1 It is quite common that the HA could not fully utilize the plot ratio when developing public housing. From the paper submitted by the HD to the LegCo Panel on Housing, it held that the reason for its failure to fully utilize the plot ratio is the restriction imposed by certain particular environmental factors. In other words, if the immediate area outside the private housing estate is compared to that of public housing estate, it is found that the latter is much more spacious. This is attributable to the design of HA’s housing estates. Private developers usually build highly intensive housing estates, using the smallest amount of land to build the largest number of residential flats. For example, private developers will use the basement as carpark; the ground floor and the first floor as shopping arcade, and the second floor as podium and main entrance. On the other hand, the HA will put the carpark, recreational ground and living area in various places of the housing estates, but all are on the ground floor. Such a design enables the residents there to have more space to move around. But for land with the same area, the number of people that could be housed by estates built by the HA will be smaller. Given the abundant resources available for use (i.e. there is sufficient land and flats to house the people in need), this should be an ideal design, which gives residents a more spacious environment. However, as there are at least 500 000 people in the territory who are inadequately housed, it is important to strike a balance between the space residents may enjoy and the need to house more people.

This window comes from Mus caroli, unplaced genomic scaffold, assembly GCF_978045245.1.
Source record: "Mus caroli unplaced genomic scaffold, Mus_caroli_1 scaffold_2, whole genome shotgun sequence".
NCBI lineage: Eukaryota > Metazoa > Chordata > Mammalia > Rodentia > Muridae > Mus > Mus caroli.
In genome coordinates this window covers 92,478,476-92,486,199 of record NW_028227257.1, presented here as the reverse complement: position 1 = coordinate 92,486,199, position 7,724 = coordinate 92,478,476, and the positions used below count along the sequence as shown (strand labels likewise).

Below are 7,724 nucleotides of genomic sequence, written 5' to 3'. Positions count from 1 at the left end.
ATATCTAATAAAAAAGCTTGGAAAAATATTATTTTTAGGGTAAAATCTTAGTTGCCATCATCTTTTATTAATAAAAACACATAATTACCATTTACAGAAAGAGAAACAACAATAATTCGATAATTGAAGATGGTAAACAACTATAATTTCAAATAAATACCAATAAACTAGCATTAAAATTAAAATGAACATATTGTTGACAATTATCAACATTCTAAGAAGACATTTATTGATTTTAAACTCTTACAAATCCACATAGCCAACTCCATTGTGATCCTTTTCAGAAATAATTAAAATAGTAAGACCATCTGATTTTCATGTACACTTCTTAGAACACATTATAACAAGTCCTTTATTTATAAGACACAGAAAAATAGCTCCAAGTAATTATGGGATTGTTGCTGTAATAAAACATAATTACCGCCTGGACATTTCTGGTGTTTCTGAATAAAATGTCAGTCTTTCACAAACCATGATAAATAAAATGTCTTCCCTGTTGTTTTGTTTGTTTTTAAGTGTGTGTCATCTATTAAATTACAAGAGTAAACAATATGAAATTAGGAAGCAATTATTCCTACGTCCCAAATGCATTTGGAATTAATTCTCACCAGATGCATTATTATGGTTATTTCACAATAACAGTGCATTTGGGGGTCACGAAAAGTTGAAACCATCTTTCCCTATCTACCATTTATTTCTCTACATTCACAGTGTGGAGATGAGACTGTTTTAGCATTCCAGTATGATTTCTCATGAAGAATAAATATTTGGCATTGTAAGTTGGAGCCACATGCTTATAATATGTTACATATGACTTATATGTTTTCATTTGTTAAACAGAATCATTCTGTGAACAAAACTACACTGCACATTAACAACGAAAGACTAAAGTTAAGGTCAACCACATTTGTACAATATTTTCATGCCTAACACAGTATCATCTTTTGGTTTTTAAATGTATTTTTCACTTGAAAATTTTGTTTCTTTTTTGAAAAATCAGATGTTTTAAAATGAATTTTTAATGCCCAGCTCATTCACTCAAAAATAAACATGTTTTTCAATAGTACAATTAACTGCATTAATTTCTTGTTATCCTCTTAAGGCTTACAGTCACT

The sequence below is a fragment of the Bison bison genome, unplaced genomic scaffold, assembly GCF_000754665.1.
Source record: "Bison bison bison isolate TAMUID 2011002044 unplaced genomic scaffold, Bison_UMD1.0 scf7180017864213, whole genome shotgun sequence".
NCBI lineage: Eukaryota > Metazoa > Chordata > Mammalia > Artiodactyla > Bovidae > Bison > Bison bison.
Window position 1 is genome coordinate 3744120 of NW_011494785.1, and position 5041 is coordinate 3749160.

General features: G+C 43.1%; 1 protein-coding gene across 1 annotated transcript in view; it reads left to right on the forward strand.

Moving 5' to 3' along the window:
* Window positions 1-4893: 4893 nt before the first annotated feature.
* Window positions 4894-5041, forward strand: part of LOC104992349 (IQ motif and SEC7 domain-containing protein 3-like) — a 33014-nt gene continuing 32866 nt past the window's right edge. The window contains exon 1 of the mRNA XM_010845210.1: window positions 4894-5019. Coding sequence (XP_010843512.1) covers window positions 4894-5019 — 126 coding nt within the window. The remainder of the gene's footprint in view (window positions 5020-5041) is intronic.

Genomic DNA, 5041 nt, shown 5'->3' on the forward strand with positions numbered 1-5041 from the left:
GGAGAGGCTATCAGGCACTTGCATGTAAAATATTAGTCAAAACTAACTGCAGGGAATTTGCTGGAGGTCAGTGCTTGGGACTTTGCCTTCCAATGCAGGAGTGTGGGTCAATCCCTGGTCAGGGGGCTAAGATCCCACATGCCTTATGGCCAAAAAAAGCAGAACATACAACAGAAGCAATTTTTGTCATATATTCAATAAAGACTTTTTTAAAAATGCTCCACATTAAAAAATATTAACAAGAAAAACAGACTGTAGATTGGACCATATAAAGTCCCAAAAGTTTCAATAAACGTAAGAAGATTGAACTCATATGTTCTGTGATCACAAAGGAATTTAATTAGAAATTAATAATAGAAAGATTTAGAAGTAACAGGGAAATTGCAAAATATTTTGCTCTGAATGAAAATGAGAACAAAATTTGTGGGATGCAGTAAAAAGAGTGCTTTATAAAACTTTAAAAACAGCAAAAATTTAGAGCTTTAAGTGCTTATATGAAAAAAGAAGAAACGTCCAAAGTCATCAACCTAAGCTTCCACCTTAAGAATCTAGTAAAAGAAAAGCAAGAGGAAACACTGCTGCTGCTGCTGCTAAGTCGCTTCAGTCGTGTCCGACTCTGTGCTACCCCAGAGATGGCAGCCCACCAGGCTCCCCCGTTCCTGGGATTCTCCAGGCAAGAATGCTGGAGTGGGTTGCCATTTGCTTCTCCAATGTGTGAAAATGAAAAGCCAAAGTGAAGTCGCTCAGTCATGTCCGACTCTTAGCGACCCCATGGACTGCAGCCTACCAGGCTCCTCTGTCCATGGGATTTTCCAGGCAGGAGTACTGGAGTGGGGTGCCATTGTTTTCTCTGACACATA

2. Besides, since all the housing production are required to undergo environmental impact assessment process now. For example, housing estates built by the public and private sectors have to ensure that residents are free from noise disturbances (noise level should be lower than 70 dB), therefore, developers should try to separate the housing estates from the roads or other environment which create noise disturbances. For private developers, they would build a barrier extending from the podium so as to shield off the noise. However, the HA would separate the housing estates a certain distance away from the road, using this zone as a restrictive noise barrier. Such a zone is about 20 to 30 meters wide (depending on the situation). Noise restrictions on public rental housing estates are tighter than those of HOS estates. The HD’s explanation is: residents of private housing and HOS estates can afford to install air-conditioners, while that of public rental housing cannot. Firstly, since it is the design of HD to have recreational ground of housing estates located on the ground floor (unlike private housing, which usually have their podium located on the second or third floor), therefore, if developers have to comply with the noise protection standard set by the EPD, they cannot follow the practice of private developers, i.e. extending a barrier from the podium to shield off noise. After all, the design adopted by the HD for housing estates is the standard design, so it lacks flexibility. It will not change to suit the different environments for different types of buildings. On the premise of complying with the noise standards of the EPD, the HD will waste a lot of land.

3. Land with a smaller area or located on slopes cannot be used

Since the HD adopted standard design for all housing estates, land with a smaller area or located on slopes cannot be used. On the other hand, private developers will have different design of buildings for different geographical conditions. For example, an entire private housing estate has been built on a slope. We consider that the HA should adopt different designs for various types of housing to fit into different sites, so that the whole site can be fully utilized.